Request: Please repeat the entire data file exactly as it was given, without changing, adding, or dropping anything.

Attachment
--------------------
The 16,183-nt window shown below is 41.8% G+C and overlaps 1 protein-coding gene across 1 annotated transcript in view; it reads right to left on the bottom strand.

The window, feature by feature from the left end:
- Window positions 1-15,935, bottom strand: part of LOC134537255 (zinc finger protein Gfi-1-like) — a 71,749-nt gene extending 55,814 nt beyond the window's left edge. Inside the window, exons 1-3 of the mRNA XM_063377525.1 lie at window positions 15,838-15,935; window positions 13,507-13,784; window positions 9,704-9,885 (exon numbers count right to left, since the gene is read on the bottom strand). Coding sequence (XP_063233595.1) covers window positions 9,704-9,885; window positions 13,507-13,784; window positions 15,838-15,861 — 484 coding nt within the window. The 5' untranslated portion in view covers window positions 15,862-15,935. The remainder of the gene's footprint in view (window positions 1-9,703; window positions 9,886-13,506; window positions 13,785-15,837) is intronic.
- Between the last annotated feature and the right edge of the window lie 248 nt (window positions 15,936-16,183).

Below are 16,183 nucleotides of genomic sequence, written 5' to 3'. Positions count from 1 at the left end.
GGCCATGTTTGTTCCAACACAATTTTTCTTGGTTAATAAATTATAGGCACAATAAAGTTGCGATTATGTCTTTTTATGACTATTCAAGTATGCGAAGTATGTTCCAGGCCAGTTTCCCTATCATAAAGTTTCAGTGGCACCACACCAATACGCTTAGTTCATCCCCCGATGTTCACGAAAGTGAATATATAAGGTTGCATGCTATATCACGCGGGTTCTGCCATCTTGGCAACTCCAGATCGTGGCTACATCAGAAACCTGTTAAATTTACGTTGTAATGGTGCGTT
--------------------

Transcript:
The 16,183-nt window shown below is 41.8% G+C and overlaps 1 protein-coding gene across 1 annotated transcript in view; it reads right to left on the bottom strand.

The window, feature by feature from the left end:
- Window positions 1-15,935, bottom strand: part of LOC134537255 (zinc finger protein Gfi-1-like) — a 71,749-nt gene extending 55,814 nt beyond the window's left edge. Inside the window, exons 1-3 of the mRNA XM_063377525.1 lie at window positions 15,838-15,935; window positions 13,507-13,784; window positions 9,704-9,885 (exon numbers count right to left, since the gene is read on the bottom strand). Coding sequence (XP_063233595.1) covers window positions 9,704-9,885; window positions 13,507-13,784; window positions 15,838-15,861 — 484 coding nt within the window. The 5' untranslated portion in view covers window positions 15,862-15,935. The remainder of the gene's footprint in view (window positions 1-9,703; window positions 9,886-13,506; window positions 13,785-15,837) is intronic.
- Between the last annotated feature and the right edge of the window lie 248 nt (window positions 15,936-16,183).

Below are 16,183 nucleotides of genomic sequence, written 5' to 3'. Positions count from 1 at the left end.
GGCCATGTTTGTTCCAACACAATTTTTCTTGGTTAATAAATTATAGGCACAATAAAGTTGCGATTATGTCTTTTTATGACTATTCAAGTATGCGAAGTATGTTCCAGGCCAGTTTCCCTATCATAAAGTTTCAGTGGCACCACACCAATACGCTTAGTTCATCCCCCGATGTTCACGAAAGTGAATATATAAGGTTGCATGCTATATCACGCGGGTTCTGCCATCTTGGCAACTCCAGATCGTGGCTACATCAGAAACCTGTTAAATTTACGTTGTAATGGTGCGTT